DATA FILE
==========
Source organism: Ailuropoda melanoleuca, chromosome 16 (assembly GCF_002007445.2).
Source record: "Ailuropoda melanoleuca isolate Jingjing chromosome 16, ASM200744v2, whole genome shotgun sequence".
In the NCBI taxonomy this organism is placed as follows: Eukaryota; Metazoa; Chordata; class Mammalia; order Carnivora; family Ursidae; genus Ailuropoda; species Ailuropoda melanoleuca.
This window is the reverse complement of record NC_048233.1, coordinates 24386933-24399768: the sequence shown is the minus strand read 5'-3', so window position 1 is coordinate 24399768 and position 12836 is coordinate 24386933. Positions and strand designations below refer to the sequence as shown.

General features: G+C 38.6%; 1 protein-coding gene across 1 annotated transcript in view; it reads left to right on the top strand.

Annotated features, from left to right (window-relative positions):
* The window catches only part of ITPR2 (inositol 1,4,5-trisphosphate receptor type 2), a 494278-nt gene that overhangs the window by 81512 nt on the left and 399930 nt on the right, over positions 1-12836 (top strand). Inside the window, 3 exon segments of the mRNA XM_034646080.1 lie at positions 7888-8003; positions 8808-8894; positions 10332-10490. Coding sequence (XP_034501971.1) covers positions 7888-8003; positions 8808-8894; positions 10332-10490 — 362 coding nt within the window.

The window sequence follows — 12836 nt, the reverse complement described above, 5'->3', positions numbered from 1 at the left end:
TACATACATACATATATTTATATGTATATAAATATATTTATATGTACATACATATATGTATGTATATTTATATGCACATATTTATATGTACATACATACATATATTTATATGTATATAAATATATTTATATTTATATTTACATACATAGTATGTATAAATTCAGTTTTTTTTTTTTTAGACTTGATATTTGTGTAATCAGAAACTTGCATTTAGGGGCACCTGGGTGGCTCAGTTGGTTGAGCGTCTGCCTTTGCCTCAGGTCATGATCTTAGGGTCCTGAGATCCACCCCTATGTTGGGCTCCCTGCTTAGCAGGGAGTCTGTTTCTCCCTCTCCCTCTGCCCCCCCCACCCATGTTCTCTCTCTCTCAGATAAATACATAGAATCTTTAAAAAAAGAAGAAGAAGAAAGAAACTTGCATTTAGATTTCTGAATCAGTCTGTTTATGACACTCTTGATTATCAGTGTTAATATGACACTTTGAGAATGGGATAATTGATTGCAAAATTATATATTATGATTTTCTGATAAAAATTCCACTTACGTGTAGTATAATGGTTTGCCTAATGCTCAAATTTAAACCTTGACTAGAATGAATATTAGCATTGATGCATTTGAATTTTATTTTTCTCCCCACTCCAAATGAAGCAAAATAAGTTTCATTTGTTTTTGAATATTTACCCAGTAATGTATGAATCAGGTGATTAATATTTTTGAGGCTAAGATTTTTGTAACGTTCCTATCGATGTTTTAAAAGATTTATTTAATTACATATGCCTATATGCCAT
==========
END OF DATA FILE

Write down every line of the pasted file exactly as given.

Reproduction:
Source organism: Ailuropoda melanoleuca, chromosome 16 (assembly GCF_002007445.2).
Source record: "Ailuropoda melanoleuca isolate Jingjing chromosome 16, ASM200744v2, whole genome shotgun sequence".
In the NCBI taxonomy this organism is placed as follows: Eukaryota; Metazoa; Chordata; class Mammalia; order Carnivora; family Ursidae; genus Ailuropoda; species Ailuropoda melanoleuca.
This window is the reverse complement of record NC_048233.1, coordinates 24386933-24399768: the sequence shown is the minus strand read 5'-3', so window position 1 is coordinate 24399768 and position 12836 is coordinate 24386933. Positions and strand designations below refer to the sequence as shown.

General features: G+C 38.6%; 1 protein-coding gene across 1 annotated transcript in view; it reads left to right on the top strand.

Annotated features, from left to right (window-relative positions):
* The window catches only part of ITPR2 (inositol 1,4,5-trisphosphate receptor type 2), a 494278-nt gene that overhangs the window by 81512 nt on the left and 399930 nt on the right, over positions 1-12836 (top strand). Inside the window, 3 exon segments of the mRNA XM_034646080.1 lie at positions 7888-8003; positions 8808-8894; positions 10332-10490. Coding sequence (XP_034501971.1) covers positions 7888-8003; positions 8808-8894; positions 10332-10490 — 362 coding nt within the window.

The window sequence follows — 12836 nt, the reverse complement described above, 5'->3', positions numbered from 1 at the left end:
TACATACATACATATATTTATATGTATATAAATATATTTATATGTACATACATATATGTATGTATATTTATATGCACATATTTATATGTACATACATACATATATTTATATGTATATAAATATATTTATATTTATATTTACATACATAGTATGTATAAATTCAGTTTTTTTTTTTTTAGACTTGATATTTGTGTAATCAGAAACTTGCATTTAGGGGCACCTGGGTGGCTCAGTTGGTTGAGCGTCTGCCTTTGCCTCAGGTCATGATCTTAGGGTCCTGAGATCCACCCCTATGTTGGGCTCCCTGCTTAGCAGGGAGTCTGTTTCTCCCTCTCCCTCTGCCCCCCCCACCCATGTTCTCTCTCTCTCAGATAAATACATAGAATCTTTAAAAAAAGAAGAAGAAGAAAGAAACTTGCATTTAGATTTCTGAATCAGTCTGTTTATGACACTCTTGATTATCAGTGTTAATATGACACTTTGAGAATGGGATAATTGATTGCAAAATTATATATTATGATTTTCTGATAAAAATTCCACTTACGTGTAGTATAATGGTTTGCCTAATGCTCAAATTTAAACCTTGACTAGAATGAATATTAGCATTGATGCATTTGAATTTTATTTTTCTCCCCACTCCAAATGAAGCAAAATAAGTTTCATTTGTTTTTGAATATTTACCCAGTAATGTATGAATCAGGTGATTAATATTTTTGAGGCTAAGATTTTTGTAACGTTCCTATCGATGTTTTAAAAGATTTATTTAATTACATATGCCTATATGCCAT